Reading the small print in online services
Adobe has launched an online version of Photoshop but has had to hurriedly rethink its terms and conditions of usage.
The simplified online version of Photoshop is aimed at getting more people to use the product and ultimately to get more people buying the product. In the online version, the images you create are stored centrally, on Adobe servers. Currently it is only available in the US, and Adobe warns that download speeds are necessarily slow. From the initial product descriptions, it seems to do little more than the basic graphics packages that come free with most digital cameras and scanners.
Within days of announcing the product, Adobe was getting bad publicity for its terms and conditions of usage after an outcry over the clause which seems to say you gave Adobe rights to do whatever they wanted with your photos, whenever they wanted: "You grant Adobe a worldwide, royalty-free, non-exclusive, perpetual, irrevocable, and fully sub-licensable license to use, distribute, derive revenue or other remuneration from, reproduce, modify, adapt, publish, translate, publicly perform and publicly display such Content (in whole or in part) and to incorporate such Content into other Materials or works in any format or medium now known or later developed."
Following critical feedback, Adobe has said its legal team is in the process of rewriting the clause, but such clauses are not uncommon on websites. If you upload photos to a website, or upload stories you have written, videos you have made, songs you have sung, you may find you handed over all your rights to the server operator. You may think this is not too important if all you are uploading is a few snaps of yourself that you took on holiday. They were not professionally taken and who is going to want to use your photos? Consider the case last year of Alison Chang of Dallas, Texas, and Virgin Media Australia.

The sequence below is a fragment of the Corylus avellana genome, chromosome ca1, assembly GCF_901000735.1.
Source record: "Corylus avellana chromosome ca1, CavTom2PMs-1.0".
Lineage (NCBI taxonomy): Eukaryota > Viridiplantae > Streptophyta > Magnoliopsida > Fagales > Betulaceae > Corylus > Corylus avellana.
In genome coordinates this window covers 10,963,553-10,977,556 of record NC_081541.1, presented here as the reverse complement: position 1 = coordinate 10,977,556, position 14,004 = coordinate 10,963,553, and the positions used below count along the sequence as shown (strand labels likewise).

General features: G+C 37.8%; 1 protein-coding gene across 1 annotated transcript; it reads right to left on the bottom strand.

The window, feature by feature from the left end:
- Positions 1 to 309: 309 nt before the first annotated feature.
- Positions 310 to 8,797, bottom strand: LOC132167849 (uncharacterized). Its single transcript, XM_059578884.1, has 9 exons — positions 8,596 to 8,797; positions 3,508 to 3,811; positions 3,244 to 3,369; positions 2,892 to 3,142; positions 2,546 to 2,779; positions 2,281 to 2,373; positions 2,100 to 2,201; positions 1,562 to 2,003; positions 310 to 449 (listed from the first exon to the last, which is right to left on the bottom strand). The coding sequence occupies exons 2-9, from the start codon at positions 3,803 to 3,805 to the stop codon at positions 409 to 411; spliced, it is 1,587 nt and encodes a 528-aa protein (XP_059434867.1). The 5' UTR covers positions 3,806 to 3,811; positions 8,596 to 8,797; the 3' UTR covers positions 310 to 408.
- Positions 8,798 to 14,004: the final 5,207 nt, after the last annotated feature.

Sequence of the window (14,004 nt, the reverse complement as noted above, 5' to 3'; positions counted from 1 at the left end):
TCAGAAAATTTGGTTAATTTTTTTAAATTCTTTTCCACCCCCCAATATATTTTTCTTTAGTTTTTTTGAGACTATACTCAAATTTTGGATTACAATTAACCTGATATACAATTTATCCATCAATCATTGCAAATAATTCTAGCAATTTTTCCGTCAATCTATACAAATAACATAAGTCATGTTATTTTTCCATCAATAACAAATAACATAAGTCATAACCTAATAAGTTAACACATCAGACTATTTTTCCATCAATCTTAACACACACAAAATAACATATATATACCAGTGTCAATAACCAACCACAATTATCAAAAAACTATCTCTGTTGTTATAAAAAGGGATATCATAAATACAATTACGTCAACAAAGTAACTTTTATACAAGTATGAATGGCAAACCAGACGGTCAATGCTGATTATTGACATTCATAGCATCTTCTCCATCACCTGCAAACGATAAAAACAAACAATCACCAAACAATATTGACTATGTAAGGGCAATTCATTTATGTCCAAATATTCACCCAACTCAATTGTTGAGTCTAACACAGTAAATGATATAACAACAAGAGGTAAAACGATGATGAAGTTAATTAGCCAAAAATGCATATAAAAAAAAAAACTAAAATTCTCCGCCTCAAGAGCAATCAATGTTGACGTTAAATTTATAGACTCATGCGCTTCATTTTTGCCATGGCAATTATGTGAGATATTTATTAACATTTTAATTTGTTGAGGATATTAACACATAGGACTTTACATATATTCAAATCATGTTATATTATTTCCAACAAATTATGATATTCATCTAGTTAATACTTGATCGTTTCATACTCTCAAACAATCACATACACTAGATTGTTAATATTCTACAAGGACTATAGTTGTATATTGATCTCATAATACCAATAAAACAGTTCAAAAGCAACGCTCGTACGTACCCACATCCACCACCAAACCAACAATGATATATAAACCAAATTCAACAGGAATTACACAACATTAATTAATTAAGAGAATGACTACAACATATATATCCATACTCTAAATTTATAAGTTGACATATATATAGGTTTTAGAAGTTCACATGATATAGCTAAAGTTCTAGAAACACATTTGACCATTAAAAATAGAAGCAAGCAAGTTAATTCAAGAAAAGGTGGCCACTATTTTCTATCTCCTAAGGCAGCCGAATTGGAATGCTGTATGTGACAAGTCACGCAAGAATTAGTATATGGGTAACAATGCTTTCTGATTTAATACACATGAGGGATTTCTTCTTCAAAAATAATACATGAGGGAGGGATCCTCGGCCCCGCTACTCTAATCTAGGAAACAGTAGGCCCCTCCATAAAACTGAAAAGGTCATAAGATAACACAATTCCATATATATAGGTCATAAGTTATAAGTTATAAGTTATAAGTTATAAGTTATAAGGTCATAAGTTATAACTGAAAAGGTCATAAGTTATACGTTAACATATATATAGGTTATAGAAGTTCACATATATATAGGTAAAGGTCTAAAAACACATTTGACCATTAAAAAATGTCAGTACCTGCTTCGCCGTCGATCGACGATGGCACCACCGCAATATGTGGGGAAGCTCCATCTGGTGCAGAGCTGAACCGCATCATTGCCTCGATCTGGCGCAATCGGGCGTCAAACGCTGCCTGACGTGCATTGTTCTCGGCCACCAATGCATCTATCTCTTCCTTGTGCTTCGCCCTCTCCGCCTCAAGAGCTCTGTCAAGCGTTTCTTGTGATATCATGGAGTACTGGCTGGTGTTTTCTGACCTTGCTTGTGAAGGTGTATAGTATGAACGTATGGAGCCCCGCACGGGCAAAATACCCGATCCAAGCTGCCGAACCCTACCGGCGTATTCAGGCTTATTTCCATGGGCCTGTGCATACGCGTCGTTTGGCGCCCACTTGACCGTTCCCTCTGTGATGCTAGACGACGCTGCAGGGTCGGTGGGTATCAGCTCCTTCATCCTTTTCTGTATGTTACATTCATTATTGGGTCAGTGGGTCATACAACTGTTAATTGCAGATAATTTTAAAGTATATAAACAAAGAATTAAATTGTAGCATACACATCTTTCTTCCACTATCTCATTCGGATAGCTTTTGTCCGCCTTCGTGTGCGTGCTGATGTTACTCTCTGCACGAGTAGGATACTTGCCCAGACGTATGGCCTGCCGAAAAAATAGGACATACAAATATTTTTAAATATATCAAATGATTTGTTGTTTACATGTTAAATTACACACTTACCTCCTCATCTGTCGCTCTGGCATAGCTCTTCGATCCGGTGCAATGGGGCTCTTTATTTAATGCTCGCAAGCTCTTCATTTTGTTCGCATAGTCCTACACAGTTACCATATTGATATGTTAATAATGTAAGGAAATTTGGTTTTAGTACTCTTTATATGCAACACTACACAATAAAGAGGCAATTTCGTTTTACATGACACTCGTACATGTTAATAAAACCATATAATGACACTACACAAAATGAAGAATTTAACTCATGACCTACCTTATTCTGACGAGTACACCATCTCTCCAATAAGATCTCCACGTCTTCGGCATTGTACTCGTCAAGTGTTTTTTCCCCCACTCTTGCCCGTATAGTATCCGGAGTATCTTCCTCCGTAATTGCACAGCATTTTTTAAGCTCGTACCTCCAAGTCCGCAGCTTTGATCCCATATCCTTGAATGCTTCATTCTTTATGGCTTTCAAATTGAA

Alison, now aged 16, had her photograph taken at a car wash by a friend from her church. In the photo she is holding her fingers up in a "V for Victory" gesture. The friend posted it to the Flickr website unaware that in doing so he was agreeing to a license condition which allowed anyone to re-use that image for any purpose. So it came as an unwelcome surprise to Alison Chang when she later discovered the photo of her was being used on billboards in Australia by Virgin with the caption "Dump you pen friend". In very small print in the bottom right of the poster it gives a link to the page on Flickr where the image was taken from, which is the condition Flickr imposes for use of the images.
Virgin, a major company, has used this photograph without paying any fee to the photographer, without seeking the permission of the photographer, and without obtaining any model release from the person in the photo who was only 15 at the time, and is using the photo in conjunction with a caption which is less than flattering, and yet in the eyes of the law it has done nothing wrong. It was not the only photo from public sources that Virgin has used in its campaign which it describes, in marketing speak, as being "edgy", and many of the photos use disparaging or offensive comments. For example, one shows a man in a bus with the caption "Strangers are just serial killers you haven't met yet" and another shows a group of five people in a lift with the caption "People who talk in lifts have bad breath".
I have read reports that the agency which created the campaign used over 100 photos altogether, which is obviously a huge saving for the company, but it does mean amateur photographers are now being used to subsidise big business, whilst professional photographers are finding it harder and harder to make a living.
16th April 2008
This article comes from the SKILLZONE email newsletter, published monthly since January 2008, and covering topics related to technology and the internet. All articles and artwork in the SKILLZONE newsletter are orignal content. If you would like to receive the newsletter direct to your inbox each month, please SUBSCRIBE here. It is free, and you don't get added to any other mailing lists. It uses best-practice confirmed opt-in only, and you may unsubscribe at any time.